Nick: T, the markets were down big last week… Many investors fear this is the end of the bull market. So why is the market down?
Teeka: That’s a great question… After all, this bull market is very long in the tooth.
But markets can stay bullish for a very long time. So it’s not a deep enough analysis to say, “Oh, the market has to go down because it’s been bullish for so long.”
You have to look at the reason why the market is going down. Then you have to analyze that reason and ask, “Do I agree or disagree with this logic?”
Let’s tackle the first question: Why is the market down?
The main cause is people fear rising interest rates will act as a headwind to the economy.
The Street thinks that if rates rise, debt will get more expensive, corporate borrowing costs will go up, borrowing will decrease, the economy will slow down, and corporate earnings will drop… Thus, stock prices must fall.
Nick: That sounds about right.
Teeka: Normally, this is a 100% correct analysis.
Nick: What’s different this time?
Teeka: The 10-year Treasury is abnormally low. It’s yielding just 3.1% right now. For the last century, it has historically yielded 6%.
Here’s why that’s important…
When rates start at a normal level of 6% and then go to an abnormally high level, then it’s a good bet we’re about to enter a bear market.
But when rates go from an abnormally low level, like they’re at now, back to a normalized level of 6%, guess what happens?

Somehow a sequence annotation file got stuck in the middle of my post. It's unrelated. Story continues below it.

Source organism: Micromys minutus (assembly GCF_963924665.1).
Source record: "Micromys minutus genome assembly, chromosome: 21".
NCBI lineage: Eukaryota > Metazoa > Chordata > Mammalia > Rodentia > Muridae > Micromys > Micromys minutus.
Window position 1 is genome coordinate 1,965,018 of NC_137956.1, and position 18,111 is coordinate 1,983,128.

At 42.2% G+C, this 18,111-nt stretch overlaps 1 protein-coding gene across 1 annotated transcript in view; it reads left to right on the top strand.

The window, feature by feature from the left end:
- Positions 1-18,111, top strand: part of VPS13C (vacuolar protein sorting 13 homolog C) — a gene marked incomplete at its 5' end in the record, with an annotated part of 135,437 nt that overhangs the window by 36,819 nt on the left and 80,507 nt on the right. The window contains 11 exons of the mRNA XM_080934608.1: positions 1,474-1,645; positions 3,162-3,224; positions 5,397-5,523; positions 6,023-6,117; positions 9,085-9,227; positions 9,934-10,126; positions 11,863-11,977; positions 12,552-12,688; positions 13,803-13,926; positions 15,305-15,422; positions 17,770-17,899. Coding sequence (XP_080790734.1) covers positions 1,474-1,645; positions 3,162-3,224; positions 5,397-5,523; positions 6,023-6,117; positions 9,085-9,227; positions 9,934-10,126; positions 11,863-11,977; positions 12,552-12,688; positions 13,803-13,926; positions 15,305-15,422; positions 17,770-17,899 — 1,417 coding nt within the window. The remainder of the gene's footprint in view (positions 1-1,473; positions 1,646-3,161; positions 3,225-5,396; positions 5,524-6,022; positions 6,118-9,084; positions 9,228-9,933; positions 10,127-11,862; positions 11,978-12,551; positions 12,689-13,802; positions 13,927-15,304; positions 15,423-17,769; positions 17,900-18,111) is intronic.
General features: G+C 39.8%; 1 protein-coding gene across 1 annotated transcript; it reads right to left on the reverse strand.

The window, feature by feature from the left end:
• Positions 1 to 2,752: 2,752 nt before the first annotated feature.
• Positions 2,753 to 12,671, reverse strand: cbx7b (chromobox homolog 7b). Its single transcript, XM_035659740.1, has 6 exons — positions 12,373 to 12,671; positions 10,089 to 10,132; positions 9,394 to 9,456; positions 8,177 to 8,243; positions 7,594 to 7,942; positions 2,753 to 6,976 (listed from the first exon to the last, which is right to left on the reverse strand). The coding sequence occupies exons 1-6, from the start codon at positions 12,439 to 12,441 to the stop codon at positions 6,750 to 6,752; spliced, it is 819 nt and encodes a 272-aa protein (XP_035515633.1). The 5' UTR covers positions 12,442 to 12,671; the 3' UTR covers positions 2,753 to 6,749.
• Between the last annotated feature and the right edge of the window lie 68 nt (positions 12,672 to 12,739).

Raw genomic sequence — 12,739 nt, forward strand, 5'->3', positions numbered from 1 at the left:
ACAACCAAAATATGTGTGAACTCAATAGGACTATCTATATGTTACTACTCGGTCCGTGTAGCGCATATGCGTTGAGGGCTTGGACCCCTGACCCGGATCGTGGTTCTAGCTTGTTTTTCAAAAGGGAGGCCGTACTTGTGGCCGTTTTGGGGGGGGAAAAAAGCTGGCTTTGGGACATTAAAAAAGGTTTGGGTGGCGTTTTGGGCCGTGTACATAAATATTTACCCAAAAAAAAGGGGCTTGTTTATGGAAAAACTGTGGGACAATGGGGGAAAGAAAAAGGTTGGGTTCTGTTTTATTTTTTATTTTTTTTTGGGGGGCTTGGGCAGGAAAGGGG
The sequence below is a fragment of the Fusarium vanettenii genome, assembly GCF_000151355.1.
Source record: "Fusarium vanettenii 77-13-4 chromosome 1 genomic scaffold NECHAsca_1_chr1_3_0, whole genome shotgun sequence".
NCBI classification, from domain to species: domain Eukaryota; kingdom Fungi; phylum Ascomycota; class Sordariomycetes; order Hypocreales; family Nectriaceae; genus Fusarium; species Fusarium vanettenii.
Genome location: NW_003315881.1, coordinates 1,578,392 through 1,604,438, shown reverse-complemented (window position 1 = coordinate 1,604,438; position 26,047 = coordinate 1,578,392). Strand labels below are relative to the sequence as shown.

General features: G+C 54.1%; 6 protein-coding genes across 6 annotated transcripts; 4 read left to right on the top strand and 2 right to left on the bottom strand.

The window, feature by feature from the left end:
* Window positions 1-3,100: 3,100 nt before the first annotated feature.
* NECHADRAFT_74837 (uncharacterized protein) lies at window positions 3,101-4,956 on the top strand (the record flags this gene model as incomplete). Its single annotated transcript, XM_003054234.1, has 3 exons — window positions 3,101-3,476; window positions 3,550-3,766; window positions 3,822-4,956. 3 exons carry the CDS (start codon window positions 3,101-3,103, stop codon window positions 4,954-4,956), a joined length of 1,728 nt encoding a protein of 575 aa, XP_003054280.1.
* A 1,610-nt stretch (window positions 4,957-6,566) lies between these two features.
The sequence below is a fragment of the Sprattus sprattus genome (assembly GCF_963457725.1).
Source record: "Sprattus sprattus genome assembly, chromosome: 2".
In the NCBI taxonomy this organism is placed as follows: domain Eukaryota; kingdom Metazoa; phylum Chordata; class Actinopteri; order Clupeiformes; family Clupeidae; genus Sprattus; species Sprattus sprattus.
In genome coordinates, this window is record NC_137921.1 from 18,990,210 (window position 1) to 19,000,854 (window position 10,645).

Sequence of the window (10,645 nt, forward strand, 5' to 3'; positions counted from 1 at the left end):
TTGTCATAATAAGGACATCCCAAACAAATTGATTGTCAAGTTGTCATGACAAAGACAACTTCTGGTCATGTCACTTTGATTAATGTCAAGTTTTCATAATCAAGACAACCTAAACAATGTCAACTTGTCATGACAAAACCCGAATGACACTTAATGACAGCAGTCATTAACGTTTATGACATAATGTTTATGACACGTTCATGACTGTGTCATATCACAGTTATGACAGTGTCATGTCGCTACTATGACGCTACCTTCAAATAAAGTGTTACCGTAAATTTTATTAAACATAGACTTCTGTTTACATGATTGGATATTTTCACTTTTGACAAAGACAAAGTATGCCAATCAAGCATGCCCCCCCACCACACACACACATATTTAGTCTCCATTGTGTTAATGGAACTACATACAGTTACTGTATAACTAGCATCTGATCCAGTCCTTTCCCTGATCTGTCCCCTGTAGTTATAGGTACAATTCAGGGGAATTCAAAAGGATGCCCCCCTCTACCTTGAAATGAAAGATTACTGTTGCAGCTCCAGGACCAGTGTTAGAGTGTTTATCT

Nick: What happens?
Teeka: The market booms higher.
Remember, interest rates are rising because the economy is improving. A move to normalized rates won’t be enough to slow down the growth machine that the USA has become in recent years.
The closest comparison to today is the late 1940s to the late 1960s. During that period, rates rose from abnormally low levels to normal levels, like we’re seeing today.
But if you look at GDP growth and stock market growth, the 1950s was the best decade to be in the stock market in the past century. The S&P 500 averaged 19.4% per year. That’s better than in the 1980s or 1990s.
That’s just massive growth in the economy.
We started getting in trouble when interest rates went over 6%. Equities got crushed after that point. But we’re not anywhere close to that right now.
Nick: What’s your recommendation for readers now?
Teeka: Wall Street’s current belief that higher interest rates will kill this bull market is an incorrect analysis. That means this is a buying opportunity.
The game plan is the same one I’ve been pounding the table on since late 2014: You want to stay away from bonds and stay invested in high-quality stocks.
As long as interest rates are below the norm, use any pullback as a buying opportunity.
Right now, tech looks interesting. It’s gotten hammered in this sell-off. Particularly, the payment networks companies (like Visa and Mastercard) will continue to make lots of money.
I also like to see what’s bucking the market… What has held up the best during the volatility?
Big Tobacco did relatively well last week. And gold miners finally caught a bid. The VanEck Vectors Gold Miners ETF (GDX) was up about 6.7%.
The question you always have to ask yourself when the market suddenly goes through a reversal is this: Is it the start of a bear market… or a buying opportunity?
Wall Street is misreading the impact of higher rates on corporate earnings—which means this is a buying opportunity.
Editor, The Palm Beach Letter and Palm Beach Confidential
And Official Cryptocurrency Expert to Townhall Media